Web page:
Patterns of ambulatory dispersal in Tetranychus urticae can be associated with host plant specialization
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AutorAguilar-Fenollosa, E.; Rey-Caballero, J.; Blasco, J. M.; Segarra-Moragues, J. G.; Hurtado, M. A.; Jaques, J. A.
Cita bibliográficaAguilar-Fenollosa, E., Rey-Caballero, J., Blasco, J.M., Segarra-Moragues, J. G., Hurtado, M.A., Jaques, J.A. (2016). Patterns of ambulatory dispersal in Tetranychus urticae can be associated with host plant specialization. Experimental and Applied Acarology, 68(1), 1-20.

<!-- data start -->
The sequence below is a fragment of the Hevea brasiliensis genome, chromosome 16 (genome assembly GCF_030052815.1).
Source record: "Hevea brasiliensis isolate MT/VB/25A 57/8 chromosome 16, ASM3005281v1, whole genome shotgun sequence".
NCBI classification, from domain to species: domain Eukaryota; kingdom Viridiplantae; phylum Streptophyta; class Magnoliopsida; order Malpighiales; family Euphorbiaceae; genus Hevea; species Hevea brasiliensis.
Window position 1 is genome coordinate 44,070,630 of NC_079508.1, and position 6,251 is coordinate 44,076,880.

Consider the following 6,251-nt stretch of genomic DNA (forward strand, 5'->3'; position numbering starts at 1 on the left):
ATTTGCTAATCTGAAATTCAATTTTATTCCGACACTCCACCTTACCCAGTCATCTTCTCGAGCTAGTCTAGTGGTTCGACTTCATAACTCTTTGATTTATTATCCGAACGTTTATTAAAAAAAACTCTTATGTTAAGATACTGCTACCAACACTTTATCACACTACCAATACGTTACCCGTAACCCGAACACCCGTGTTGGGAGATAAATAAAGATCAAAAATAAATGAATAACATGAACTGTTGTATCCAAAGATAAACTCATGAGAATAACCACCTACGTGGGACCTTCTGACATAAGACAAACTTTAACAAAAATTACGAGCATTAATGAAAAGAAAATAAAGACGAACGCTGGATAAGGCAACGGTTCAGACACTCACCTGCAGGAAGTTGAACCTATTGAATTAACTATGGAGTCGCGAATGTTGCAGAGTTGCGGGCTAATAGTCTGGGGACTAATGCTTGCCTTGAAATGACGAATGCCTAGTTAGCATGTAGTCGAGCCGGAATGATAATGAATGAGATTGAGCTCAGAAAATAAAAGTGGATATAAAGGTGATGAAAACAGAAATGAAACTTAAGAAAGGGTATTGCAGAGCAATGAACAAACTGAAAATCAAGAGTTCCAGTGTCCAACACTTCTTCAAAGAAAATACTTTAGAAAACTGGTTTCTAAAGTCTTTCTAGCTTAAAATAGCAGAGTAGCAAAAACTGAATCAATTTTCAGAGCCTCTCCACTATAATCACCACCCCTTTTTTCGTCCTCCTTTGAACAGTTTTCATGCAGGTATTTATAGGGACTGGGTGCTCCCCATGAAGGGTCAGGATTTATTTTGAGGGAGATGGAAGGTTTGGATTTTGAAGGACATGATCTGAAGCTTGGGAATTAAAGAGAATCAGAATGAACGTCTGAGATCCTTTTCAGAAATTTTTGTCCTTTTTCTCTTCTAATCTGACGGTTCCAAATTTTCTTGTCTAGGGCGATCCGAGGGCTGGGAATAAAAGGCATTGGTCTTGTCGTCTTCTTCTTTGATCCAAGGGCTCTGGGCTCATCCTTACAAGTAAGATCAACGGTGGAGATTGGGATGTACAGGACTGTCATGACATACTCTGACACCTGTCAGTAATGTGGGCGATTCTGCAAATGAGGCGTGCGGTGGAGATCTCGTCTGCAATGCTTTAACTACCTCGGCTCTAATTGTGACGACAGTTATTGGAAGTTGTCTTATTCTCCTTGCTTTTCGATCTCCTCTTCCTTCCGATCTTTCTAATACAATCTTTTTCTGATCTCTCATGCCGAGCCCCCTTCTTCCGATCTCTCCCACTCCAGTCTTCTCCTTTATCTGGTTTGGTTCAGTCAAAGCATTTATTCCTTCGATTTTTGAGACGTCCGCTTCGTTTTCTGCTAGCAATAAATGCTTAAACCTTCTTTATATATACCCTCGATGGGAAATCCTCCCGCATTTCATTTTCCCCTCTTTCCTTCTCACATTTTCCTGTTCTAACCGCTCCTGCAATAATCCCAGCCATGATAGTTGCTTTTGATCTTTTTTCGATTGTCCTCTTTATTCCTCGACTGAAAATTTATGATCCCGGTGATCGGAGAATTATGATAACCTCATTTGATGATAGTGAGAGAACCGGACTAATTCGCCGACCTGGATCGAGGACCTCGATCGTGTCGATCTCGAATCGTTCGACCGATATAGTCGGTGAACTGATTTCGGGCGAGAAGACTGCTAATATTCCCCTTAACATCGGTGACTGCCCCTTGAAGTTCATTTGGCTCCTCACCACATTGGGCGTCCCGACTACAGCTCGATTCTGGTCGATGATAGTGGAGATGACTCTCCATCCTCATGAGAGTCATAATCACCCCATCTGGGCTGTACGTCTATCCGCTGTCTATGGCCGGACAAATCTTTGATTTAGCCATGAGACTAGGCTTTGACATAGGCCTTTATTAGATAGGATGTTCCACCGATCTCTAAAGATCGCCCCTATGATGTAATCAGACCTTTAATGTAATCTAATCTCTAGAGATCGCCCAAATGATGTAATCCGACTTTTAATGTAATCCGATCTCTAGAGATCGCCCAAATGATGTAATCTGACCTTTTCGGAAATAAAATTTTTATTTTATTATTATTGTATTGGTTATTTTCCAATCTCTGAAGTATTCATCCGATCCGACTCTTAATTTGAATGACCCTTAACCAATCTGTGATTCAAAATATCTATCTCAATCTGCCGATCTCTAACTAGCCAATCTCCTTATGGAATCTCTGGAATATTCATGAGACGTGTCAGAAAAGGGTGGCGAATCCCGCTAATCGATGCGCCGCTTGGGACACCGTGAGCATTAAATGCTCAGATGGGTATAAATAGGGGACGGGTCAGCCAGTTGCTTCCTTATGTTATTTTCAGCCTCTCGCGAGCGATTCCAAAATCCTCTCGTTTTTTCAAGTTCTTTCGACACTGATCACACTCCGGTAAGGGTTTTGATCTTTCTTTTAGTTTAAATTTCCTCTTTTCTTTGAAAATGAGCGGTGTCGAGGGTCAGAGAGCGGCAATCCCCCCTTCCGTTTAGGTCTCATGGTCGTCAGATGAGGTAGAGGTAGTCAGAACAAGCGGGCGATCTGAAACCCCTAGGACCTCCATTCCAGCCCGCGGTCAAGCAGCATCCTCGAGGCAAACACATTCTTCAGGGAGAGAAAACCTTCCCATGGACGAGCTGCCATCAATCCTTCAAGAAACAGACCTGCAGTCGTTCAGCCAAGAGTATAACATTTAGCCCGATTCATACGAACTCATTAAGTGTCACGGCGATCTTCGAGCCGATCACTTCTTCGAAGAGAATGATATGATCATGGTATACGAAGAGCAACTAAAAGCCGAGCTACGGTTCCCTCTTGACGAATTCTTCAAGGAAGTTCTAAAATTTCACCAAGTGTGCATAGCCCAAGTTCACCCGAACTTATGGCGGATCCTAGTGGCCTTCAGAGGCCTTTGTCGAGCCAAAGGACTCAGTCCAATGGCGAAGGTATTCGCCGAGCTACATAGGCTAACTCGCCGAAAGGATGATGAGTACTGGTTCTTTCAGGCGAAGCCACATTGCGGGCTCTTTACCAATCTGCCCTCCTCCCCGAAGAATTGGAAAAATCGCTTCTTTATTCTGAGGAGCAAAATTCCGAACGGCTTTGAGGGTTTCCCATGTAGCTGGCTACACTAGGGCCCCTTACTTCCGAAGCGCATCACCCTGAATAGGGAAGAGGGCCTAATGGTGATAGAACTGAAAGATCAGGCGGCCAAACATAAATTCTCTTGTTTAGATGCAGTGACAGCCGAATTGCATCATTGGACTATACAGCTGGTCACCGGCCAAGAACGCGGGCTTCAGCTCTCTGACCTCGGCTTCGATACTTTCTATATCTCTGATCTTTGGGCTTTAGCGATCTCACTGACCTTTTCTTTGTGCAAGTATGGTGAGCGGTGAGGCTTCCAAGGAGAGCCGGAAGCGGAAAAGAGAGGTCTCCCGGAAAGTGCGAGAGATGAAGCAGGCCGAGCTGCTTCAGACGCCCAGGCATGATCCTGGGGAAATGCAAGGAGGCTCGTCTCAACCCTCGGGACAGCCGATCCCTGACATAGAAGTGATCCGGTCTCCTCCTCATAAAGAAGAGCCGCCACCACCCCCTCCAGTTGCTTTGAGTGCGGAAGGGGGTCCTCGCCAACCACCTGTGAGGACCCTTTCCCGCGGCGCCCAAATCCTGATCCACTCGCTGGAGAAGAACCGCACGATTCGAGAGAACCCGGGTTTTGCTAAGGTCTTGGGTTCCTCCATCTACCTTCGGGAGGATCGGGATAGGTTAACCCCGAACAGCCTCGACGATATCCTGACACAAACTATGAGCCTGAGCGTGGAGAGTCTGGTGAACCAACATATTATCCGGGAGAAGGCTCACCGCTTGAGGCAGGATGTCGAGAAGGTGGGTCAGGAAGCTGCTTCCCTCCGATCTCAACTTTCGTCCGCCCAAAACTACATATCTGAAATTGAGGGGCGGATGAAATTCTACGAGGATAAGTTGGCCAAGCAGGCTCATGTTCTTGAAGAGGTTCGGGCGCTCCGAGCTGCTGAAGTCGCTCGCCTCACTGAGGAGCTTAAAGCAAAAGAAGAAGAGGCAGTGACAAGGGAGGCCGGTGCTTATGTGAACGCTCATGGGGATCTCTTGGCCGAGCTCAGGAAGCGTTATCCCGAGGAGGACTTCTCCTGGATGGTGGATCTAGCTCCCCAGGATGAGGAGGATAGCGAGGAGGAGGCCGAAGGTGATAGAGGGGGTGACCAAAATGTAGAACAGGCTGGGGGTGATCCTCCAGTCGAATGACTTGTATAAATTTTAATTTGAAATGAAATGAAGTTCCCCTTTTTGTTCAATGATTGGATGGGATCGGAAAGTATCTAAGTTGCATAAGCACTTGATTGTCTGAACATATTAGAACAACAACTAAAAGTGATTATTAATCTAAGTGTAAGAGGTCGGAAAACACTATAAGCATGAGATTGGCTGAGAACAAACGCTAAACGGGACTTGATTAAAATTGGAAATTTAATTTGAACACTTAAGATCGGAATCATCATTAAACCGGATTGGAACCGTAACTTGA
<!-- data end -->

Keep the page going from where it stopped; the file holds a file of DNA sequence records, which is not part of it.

Dispersal can be an essential factor affecting the biological control of pests. Tetranychus urticae Koch (Acari: Tetranychidae) is a cosmopolitan and polyphagous species that may reach the pest status in many cropping systems including clementine orchards, where it may be found both in the trees and the associated flora. In a previous study, we demonstrated that the use of a ground cover of Festuca arundinacea Schreber (Poaceae) offered a better regulation of T. urticae populations than traditional alternatives (bare soil, multifloral wild cover). Therefore, we decided to study the ambulatory dispersal of mites crawling up and down tree trunks in a clementine mandarin orchard grown in association with a F. arundinacea cover for one season. The highest ambulatory migration rate was upward from the cover to the canopy. Multivariate regressions showed that the dynamics of T. urticae populations in the trees was strongly related to that of Phytoseiidae mites, their main natural predators. Surprisingly, canopy populations were not related to those on the ground cover or to those dispersing from it. When T. urticae individuals collected from the ground cover, the tree trunk, and the canopy were subjected to molecular analyses, the optimal number of genetic clusters (demes) was two. One cluster grouped individuals dispersed from the ground cover (e.g. collected on tree trunks) and 27.5 % of individuals collected in the ground cover. The second cluster grouped all the individuals collected from trees and 72.5 % of those collected in the cover. Interestingly, none of the individuals collected from the tree canopies was grouped with the first deme. This result may be taken as indicative that grass-adapted T. urticae individuals are unable to satisfactorily colonize and establish on the trees and provides evidence that host adaptation can hamper dispersal and establishment of the ground cover deme on trees, contributing to a better natural regulation of this pest species in citrus.